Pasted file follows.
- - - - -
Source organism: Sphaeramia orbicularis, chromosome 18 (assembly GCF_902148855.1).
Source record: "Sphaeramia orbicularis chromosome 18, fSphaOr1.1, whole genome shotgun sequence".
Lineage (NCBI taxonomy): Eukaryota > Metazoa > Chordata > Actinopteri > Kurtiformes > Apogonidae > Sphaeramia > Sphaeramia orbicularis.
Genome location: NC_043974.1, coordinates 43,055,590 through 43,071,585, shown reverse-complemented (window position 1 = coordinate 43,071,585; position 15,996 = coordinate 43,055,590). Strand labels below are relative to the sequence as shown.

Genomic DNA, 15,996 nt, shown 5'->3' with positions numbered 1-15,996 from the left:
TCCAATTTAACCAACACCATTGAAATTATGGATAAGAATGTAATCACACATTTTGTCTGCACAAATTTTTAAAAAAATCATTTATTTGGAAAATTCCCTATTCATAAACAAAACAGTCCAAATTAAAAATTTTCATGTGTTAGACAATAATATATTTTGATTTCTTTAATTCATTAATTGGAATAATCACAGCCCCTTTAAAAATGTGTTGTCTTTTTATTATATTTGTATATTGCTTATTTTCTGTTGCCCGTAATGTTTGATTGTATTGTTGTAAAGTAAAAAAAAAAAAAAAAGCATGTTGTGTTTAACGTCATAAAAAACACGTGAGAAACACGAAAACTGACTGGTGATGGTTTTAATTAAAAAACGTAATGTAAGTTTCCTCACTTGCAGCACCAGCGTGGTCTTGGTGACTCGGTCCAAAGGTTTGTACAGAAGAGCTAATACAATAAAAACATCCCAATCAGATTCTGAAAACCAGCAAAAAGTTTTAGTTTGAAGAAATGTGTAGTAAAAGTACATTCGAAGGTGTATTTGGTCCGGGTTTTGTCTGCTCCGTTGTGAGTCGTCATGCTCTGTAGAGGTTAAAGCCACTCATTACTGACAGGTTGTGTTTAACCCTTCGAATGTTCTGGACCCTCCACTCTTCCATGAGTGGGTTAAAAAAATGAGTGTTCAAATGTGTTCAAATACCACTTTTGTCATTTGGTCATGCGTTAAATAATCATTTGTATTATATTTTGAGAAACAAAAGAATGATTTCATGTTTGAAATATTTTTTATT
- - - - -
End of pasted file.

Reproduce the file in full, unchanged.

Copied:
Source organism: Sphaeramia orbicularis, chromosome 18 (assembly GCF_902148855.1).
Source record: "Sphaeramia orbicularis chromosome 18, fSphaOr1.1, whole genome shotgun sequence".
Lineage (NCBI taxonomy): Eukaryota > Metazoa > Chordata > Actinopteri > Kurtiformes > Apogonidae > Sphaeramia > Sphaeramia orbicularis.
Genome location: NC_043974.1, coordinates 43,055,590 through 43,071,585, shown reverse-complemented (window position 1 = coordinate 43,071,585; position 15,996 = coordinate 43,055,590). Strand labels below are relative to the sequence as shown.

Genomic DNA, 15,996 nt, shown 5'->3' with positions numbered 1-15,996 from the left:
TCCAATTTAACCAACACCATTGAAATTATGGATAAGAATGTAATCACACATTTTGTCTGCACAAATTTTTAAAAAAATCATTTATTTGGAAAATTCCCTATTCATAAACAAAACAGTCCAAATTAAAAATTTTCATGTGTTAGACAATAATATATTTTGATTTCTTTAATTCATTAATTGGAATAATCACAGCCCCTTTAAAAATGTGTTGTCTTTTTATTATATTTGTATATTGCTTATTTTCTGTTGCCCGTAATGTTTGATTGTATTGTTGTAAAGTAAAAAAAAAAAAAAAAGCATGTTGTGTTTAACGTCATAAAAAACACGTGAGAAACACGAAAACTGACTGGTGATGGTTTTAATTAAAAAACGTAATGTAAGTTTCCTCACTTGCAGCACCAGCGTGGTCTTGGTGACTCGGTCCAAAGGTTTGTACAGAAGAGCTAATACAATAAAAACATCCCAATCAGATTCTGAAAACCAGCAAAAAGTTTTAGTTTGAAGAAATGTGTAGTAAAAGTACATTCGAAGGTGTATTTGGTCCGGGTTTTGTCTGCTCCGTTGTGAGTCGTCATGCTCTGTAGAGGTTAAAGCCACTCATTACTGACAGGTTGTGTTTAACCCTTCGAATGTTCTGGACCCTCCACTCTTCCATGAGTGGGTTAAAAAAATGAGTGTTCAAATGTGTTCAAATACCACTTTTGTCATTTGGTCATGCGTTAAATAATCATTTGTATTATATTTTGAGAAACAAAAGAATGATTTCATGTTTGAAATATTTTTTATT